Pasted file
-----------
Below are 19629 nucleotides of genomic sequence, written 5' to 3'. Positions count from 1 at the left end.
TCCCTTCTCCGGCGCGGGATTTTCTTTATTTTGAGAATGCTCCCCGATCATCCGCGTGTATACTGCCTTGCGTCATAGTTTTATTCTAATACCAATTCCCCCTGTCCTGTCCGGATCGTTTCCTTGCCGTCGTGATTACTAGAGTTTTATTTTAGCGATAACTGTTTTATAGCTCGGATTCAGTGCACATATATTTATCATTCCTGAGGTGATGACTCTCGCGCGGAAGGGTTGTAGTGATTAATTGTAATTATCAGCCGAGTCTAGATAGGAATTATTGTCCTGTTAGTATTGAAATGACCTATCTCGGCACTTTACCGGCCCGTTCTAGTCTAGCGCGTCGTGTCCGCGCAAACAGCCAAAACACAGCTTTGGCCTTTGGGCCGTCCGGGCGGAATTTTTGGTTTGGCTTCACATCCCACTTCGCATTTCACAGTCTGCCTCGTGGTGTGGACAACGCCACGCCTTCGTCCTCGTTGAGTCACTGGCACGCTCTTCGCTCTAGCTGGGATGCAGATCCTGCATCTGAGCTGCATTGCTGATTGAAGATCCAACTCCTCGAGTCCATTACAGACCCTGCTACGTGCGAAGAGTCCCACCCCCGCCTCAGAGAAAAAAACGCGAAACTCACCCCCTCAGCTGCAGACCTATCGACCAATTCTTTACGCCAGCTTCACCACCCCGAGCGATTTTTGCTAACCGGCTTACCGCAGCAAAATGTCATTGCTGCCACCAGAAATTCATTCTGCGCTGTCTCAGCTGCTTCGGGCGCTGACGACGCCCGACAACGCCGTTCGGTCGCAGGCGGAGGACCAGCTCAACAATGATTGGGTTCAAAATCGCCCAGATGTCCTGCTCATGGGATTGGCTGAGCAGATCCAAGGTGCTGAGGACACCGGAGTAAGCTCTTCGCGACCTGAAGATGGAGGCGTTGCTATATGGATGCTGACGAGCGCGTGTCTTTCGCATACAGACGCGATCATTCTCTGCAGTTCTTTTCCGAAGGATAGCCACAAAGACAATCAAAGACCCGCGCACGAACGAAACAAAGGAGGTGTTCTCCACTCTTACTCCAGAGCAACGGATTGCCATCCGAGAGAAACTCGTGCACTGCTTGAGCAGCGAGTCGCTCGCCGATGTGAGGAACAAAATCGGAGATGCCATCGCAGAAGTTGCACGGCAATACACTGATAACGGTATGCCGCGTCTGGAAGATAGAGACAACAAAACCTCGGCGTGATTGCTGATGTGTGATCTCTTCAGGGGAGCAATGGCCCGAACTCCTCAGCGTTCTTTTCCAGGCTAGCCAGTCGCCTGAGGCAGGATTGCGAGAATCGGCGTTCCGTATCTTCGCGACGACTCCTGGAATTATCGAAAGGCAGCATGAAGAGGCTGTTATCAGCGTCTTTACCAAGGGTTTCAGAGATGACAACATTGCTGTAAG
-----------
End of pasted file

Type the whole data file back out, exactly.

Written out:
Below are 19629 nucleotides of genomic sequence, written 5' to 3'. Positions count from 1 at the left end.
TCCCTTCTCCGGCGCGGGATTTTCTTTATTTTGAGAATGCTCCCCGATCATCCGCGTGTATACTGCCTTGCGTCATAGTTTTATTCTAATACCAATTCCCCCTGTCCTGTCCGGATCGTTTCCTTGCCGTCGTGATTACTAGAGTTTTATTTTAGCGATAACTGTTTTATAGCTCGGATTCAGTGCACATATATTTATCATTCCTGAGGTGATGACTCTCGCGCGGAAGGGTTGTAGTGATTAATTGTAATTATCAGCCGAGTCTAGATAGGAATTATTGTCCTGTTAGTATTGAAATGACCTATCTCGGCACTTTACCGGCCCGTTCTAGTCTAGCGCGTCGTGTCCGCGCAAACAGCCAAAACACAGCTTTGGCCTTTGGGCCGTCCGGGCGGAATTTTTGGTTTGGCTTCACATCCCACTTCGCATTTCACAGTCTGCCTCGTGGTGTGGACAACGCCACGCCTTCGTCCTCGTTGAGTCACTGGCACGCTCTTCGCTCTAGCTGGGATGCAGATCCTGCATCTGAGCTGCATTGCTGATTGAAGATCCAACTCCTCGAGTCCATTACAGACCCTGCTACGTGCGAAGAGTCCCACCCCCGCCTCAGAGAAAAAAACGCGAAACTCACCCCCTCAGCTGCAGACCTATCGACCAATTCTTTACGCCAGCTTCACCACCCCGAGCGATTTTTGCTAACCGGCTTACCGCAGCAAAATGTCATTGCTGCCACCAGAAATTCATTCTGCGCTGTCTCAGCTGCTTCGGGCGCTGACGACGCCCGACAACGCCGTTCGGTCGCAGGCGGAGGACCAGCTCAACAATGATTGGGTTCAAAATCGCCCAGATGTCCTGCTCATGGGATTGGCTGAGCAGATCCAAGGTGCTGAGGACACCGGAGTAAGCTCTTCGCGACCTGAAGATGGAGGCGTTGCTATATGGATGCTGACGAGCGCGTGTCTTTCGCATACAGACGCGATCATTCTCTGCAGTTCTTTTCCGAAGGATAGCCACAAAGACAATCAAAGACCCGCGCACGAACGAAACAAAGGAGGTGTTCTCCACTCTTACTCCAGAGCAACGGATTGCCATCCGAGAGAAACTCGTGCACTGCTTGAGCAGCGAGTCGCTCGCCGATGTGAGGAACAAAATCGGAGATGCCATCGCAGAAGTTGCACGGCAATACACTGATAACGGTATGCCGCGTCTGGAAGATAGAGACAACAAAACCTCGGCGTGATTGCTGATGTGTGATCTCTTCAGGGGAGCAATGGCCCGAACTCCTCAGCGTTCTTTTCCAGGCTAGCCAGTCGCCTGAGGCAGGATTGCGAGAATCGGCGTTCCGTATCTTCGCGACGACTCCTGGAATTATCGAAAGGCAGCATGAAGAGGCTGTTATCAGCGTCTTTACCAAGGGTTTCAGAGATGACAACATTGCTGTAAG